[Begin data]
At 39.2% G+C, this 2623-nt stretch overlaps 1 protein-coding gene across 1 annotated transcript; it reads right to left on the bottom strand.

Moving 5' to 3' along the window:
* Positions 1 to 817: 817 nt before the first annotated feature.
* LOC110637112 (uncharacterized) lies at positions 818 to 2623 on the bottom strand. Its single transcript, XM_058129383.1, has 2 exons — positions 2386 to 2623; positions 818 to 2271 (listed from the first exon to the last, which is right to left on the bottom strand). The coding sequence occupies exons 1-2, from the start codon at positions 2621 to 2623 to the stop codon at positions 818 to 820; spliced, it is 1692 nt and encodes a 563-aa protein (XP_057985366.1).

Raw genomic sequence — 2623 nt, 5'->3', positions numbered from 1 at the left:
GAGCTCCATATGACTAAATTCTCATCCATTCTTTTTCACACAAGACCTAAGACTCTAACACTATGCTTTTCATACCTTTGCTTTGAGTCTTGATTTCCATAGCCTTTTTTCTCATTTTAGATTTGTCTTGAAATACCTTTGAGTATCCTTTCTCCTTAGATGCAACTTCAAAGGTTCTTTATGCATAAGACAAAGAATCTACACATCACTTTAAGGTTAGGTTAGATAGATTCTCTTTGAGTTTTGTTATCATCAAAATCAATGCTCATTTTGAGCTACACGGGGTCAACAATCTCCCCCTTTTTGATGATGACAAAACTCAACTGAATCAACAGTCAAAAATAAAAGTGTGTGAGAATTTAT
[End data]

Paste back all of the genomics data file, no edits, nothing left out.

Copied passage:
At 39.2% G+C, this 2623-nt stretch overlaps 1 protein-coding gene across 1 annotated transcript; it reads right to left on the bottom strand.

Moving 5' to 3' along the window:
* Positions 1 to 817: 817 nt before the first annotated feature.
* LOC110637112 (uncharacterized) lies at positions 818 to 2623 on the bottom strand. Its single transcript, XM_058129383.1, has 2 exons — positions 2386 to 2623; positions 818 to 2271 (listed from the first exon to the last, which is right to left on the bottom strand). The coding sequence occupies exons 1-2, from the start codon at positions 2621 to 2623 to the stop codon at positions 818 to 820; spliced, it is 1692 nt and encodes a 563-aa protein (XP_057985366.1).

Raw genomic sequence — 2623 nt, 5'->3', positions numbered from 1 at the left:
GAGCTCCATATGACTAAATTCTCATCCATTCTTTTTCACACAAGACCTAAGACTCTAACACTATGCTTTTCATACCTTTGCTTTGAGTCTTGATTTCCATAGCCTTTTTTCTCATTTTAGATTTGTCTTGAAATACCTTTGAGTATCCTTTCTCCTTAGATGCAACTTCAAAGGTTCTTTATGCATAAGACAAAGAATCTACACATCACTTTAAGGTTAGGTTAGATAGATTCTCTTTGAGTTTTGTTATCATCAAAATCAATGCTCATTTTGAGCTACACGGGGTCAACAATCTCCCCCTTTTTGATGATGACAAAACTCAACTGAATCAACAGTCAAAAATAAAAGTGTGTGAGAATTTAT